News / Middle East

Egypt Struggles to Define 'Free Speech'

Egypt Struggles to Define 'Free Speech'i
|| 0:00:00
X
February 19, 2013 2:50 PM
Egyptians are struggling over whether limits should be placed on free speech, one of the many rights people fought for in their uprising two years ago. VOA's Elizabeth Arrott has more from Cairo.

Egypt Struggles to Define 'Free Speech'

Elizabeth Arrott
From online activism to protests in the street, Egyptians have exercised their right to free speech over the past two years in ways unimaginable even in the recent past.

But novelist Alaa el-Aswany believes that sense of freedom is illusory, with the government of President Mohamed Morsi pursuing its own agenda.

"The formula is the following: you write whatever you want, I'm going to do whatever I want," says el-Aswany.

He believes the current leadership has cracked down even more than ex-president Hosni Mubarak.

"Mr. Morsi brought about 10 writers to the court who were accused of insulting the president. He did that in like four months, six months," el-Aswany says. "Mubarak, in 30 years, he did that three times."

It's not just insults to political leaders that prompt a reaction. A U.S.-made video impugning Islam's Prophet Muhammad set off an attack on the American Embassy and brought death sentences, in absentia, for the Egyptians who made it.

An Islamist view of free speech can differ dramatically from the concept embraced in the West.  

Safwat al-Ghani, of Gama'a Islamiya, says there is a different understanding of freedom. He favors freedom which is controlled by “respect for sacredness and the conventions of Islam.”

That view has wide support in this deeply religious country. But for many, protection for political figures is another matter.

Political satirist Bassem al-Youssef is one of Egypt's most popular comedians, but prosecutors don't find his mocking of the president so amusing.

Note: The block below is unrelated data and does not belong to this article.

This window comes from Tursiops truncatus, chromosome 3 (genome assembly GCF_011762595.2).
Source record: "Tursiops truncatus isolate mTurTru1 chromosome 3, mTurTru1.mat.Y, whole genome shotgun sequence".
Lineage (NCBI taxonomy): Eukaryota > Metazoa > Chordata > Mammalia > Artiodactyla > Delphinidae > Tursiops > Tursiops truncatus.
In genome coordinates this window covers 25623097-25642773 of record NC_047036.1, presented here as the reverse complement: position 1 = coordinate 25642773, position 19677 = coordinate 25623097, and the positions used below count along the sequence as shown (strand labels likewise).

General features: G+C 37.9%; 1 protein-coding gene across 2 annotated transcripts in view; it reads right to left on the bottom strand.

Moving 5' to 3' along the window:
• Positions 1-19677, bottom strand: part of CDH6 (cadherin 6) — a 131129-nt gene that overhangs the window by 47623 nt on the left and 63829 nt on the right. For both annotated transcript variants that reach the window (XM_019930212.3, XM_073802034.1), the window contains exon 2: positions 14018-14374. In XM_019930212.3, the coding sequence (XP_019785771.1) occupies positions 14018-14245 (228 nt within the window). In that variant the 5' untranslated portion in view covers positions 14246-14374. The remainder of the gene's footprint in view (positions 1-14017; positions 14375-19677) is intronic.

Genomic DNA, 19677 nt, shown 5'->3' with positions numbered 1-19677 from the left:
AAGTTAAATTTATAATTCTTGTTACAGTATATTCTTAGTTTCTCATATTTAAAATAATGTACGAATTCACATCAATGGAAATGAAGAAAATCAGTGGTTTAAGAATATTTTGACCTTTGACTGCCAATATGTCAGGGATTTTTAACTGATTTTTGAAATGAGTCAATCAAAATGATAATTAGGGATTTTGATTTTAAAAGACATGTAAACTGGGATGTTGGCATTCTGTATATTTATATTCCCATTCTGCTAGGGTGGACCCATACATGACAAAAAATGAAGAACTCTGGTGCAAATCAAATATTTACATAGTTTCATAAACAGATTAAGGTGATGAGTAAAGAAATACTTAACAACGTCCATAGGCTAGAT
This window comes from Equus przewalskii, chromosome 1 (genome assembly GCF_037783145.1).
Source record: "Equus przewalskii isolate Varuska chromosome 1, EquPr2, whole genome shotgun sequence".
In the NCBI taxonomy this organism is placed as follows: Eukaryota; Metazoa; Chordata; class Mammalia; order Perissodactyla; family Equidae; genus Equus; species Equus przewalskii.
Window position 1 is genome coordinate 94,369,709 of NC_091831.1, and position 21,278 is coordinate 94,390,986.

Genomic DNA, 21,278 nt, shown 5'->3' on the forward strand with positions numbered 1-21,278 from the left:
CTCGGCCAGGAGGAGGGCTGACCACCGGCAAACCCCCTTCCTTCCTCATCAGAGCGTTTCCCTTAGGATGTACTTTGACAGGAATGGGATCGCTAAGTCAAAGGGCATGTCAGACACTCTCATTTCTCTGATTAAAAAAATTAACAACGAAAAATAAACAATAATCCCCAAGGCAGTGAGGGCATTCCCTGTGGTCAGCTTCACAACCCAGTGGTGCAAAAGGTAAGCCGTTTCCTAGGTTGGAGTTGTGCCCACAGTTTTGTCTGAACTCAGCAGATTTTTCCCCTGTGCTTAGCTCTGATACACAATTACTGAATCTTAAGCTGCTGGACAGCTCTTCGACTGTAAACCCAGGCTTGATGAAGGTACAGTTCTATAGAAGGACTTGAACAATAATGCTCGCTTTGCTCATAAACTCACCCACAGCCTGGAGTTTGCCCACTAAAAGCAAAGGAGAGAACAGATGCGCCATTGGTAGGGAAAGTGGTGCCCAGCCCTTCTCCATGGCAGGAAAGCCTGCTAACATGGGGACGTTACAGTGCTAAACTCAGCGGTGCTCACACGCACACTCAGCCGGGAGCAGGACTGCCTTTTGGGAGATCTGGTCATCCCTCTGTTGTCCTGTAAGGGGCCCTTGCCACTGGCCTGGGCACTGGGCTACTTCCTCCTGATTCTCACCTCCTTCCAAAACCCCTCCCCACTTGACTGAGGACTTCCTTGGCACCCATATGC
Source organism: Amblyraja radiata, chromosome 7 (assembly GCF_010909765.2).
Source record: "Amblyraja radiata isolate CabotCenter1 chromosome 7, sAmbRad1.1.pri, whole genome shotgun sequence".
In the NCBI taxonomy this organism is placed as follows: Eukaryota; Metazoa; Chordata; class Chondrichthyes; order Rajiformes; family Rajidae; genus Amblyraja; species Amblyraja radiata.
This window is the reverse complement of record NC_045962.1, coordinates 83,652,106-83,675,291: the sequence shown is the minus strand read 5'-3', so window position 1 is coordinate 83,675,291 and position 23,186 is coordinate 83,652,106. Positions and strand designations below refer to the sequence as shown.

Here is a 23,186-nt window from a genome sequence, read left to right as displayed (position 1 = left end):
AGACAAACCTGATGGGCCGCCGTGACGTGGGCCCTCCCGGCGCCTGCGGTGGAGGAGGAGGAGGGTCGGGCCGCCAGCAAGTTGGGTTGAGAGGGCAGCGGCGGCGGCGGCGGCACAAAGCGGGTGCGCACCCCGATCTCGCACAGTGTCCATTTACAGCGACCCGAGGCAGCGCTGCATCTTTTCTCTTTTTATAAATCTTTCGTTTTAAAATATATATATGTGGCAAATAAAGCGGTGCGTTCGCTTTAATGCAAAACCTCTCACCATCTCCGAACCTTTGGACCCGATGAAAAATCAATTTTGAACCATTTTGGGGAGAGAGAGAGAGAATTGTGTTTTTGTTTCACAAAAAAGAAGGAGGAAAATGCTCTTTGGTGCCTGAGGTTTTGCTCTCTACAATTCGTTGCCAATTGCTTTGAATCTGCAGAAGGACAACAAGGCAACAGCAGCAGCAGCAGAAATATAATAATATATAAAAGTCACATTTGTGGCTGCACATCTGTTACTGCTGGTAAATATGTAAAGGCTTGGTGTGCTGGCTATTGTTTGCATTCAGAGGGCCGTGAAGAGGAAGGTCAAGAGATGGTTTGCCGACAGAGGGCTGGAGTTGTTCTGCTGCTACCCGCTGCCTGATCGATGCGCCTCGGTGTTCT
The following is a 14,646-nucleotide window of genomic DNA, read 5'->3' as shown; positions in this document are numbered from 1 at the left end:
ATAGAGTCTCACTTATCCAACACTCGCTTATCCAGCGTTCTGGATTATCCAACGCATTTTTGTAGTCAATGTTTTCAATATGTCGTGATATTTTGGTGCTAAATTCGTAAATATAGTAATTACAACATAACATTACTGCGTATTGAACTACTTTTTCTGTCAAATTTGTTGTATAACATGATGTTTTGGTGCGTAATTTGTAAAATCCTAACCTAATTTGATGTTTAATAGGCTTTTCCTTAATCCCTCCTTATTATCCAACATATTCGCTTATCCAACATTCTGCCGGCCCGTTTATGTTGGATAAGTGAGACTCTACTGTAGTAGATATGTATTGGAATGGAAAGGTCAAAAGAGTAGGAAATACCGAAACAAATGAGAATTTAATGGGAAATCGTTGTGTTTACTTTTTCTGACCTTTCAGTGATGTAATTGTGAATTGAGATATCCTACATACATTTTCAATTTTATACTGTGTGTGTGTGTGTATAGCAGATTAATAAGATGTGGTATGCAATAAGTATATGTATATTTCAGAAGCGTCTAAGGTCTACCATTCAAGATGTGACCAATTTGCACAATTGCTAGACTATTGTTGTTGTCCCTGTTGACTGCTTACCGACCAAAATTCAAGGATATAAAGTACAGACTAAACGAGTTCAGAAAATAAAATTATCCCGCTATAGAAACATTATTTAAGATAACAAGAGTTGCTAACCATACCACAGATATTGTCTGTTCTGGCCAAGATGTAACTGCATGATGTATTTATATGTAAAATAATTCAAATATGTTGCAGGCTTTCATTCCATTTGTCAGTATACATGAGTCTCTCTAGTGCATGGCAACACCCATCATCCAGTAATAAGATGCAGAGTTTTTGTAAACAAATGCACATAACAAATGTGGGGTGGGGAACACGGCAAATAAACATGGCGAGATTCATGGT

Yet the investigation backfired. The spotlight turned on the prosecutors, and after much public ridicule, they dropped their case.

Publisher Rania al-Malki says the government needs to ease up. "Once you become the ruling administration, you've got to have more tolerance for people like Bassem Youssef."

But while she sees free speech flourishing now, she's concerned about the undefined future, especially in laws likely to be drafted through the prism of Islamism.

"We have a situation here where the constitution has mandated the creation of two new bodies to regulate the media," al-Malki says. "But we have no clue what that is going to entail."

Across the region, post-revolution states are redefining the rights and freedoms of their citizens. As the Arab world's most populous nation, Egypt might set the standard that others will follow.

You May Like

China May Be Biggest Winner From Ukraine Crisis

Missile sales, oil and gas shipments are among many areas that may drive Beijing and Moscow closer together in coming years More

Obama Faces Chaotic World, Limits of Power

Current foreign policy issues bring into focus challenges for US policymakers who are mindful of Americans' waning appetite for overseas military engagements More

SADC Meeting Lesotho Officials to Resolve Stalemate

Official says regional bloc has been engaged with leaders in Lesotho to resolve political disagreement that led to coup attempt More

This forum has been closed.
Comment Sorting
Comments
     
by: Anonymous
February 20, 2013 1:40 AM
Human Rights & Freedoms do not have COMPASS preferences.


by: Davis K. Thanjan from: New York
February 19, 2013 7:46 PM
Freedom of speech is alien to most Moslem countries, Arab countries and in the Middle East. Since most of the countries are ruled by dictators and emerging democracies, everything is under the Moslem guidelines of the seventh century. Even in the so called secular democracy of Turkey, freedom of speech and expression are illusive. There is no tolerence towards ethiests, other religions, freedom of speech and self expression. Criticising or making fun of the rulers is a crime in these countries. Some rulers claim they are even incarnations of God just like the pharoahs of Egypt. Even in non-Moslem countries the rulers used religion to enhance their power. Making fun or joke of Allah or Moslem religion by believers or non believers will enrage the mullahs and clerics with fatwa to kill the person over-riding the rulers. The rule of law does not exist in most Moslem countries. It is only the rule of clerics that exist in these countries.